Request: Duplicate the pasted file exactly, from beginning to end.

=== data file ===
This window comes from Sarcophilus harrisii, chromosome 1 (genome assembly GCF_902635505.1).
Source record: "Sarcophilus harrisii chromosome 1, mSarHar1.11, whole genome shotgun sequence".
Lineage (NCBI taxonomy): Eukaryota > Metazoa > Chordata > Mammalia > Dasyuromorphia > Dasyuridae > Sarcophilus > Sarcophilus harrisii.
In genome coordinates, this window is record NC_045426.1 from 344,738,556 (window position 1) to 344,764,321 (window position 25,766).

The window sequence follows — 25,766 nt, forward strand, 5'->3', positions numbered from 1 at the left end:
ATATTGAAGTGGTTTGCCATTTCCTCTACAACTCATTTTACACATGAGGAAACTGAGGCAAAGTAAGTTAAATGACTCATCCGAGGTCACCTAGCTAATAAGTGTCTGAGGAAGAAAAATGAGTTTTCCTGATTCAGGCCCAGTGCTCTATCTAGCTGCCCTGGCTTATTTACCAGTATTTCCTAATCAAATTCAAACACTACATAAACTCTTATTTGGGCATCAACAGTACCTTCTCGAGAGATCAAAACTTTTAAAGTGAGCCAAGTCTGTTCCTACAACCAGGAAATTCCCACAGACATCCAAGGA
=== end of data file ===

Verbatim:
This window comes from Sarcophilus harrisii, chromosome 1 (genome assembly GCF_902635505.1).
Source record: "Sarcophilus harrisii chromosome 1, mSarHar1.11, whole genome shotgun sequence".
Lineage (NCBI taxonomy): Eukaryota > Metazoa > Chordata > Mammalia > Dasyuromorphia > Dasyuridae > Sarcophilus > Sarcophilus harrisii.
In genome coordinates, this window is record NC_045426.1 from 344,738,556 (window position 1) to 344,764,321 (window position 25,766).

The window sequence follows — 25,766 nt, forward strand, 5'->3', positions numbered from 1 at the left end:
ATATTGAAGTGGTTTGCCATTTCCTCTACAACTCATTTTACACATGAGGAAACTGAGGCAAAGTAAGTTAAATGACTCATCCGAGGTCACCTAGCTAATAAGTGTCTGAGGAAGAAAAATGAGTTTTCCTGATTCAGGCCCAGTGCTCTATCTAGCTGCCCTGGCTTATTTACCAGTATTTCCTAATCAAATTCAAACACTACATAAACTCTTATTTGGGCATCAACAGTACCTTCTCGAGAGATCAAAACTTTTAAAGTGAGCCAAGTCTGTTCCTACAACCAGGAAATTCCCACAGACATCCAAGGA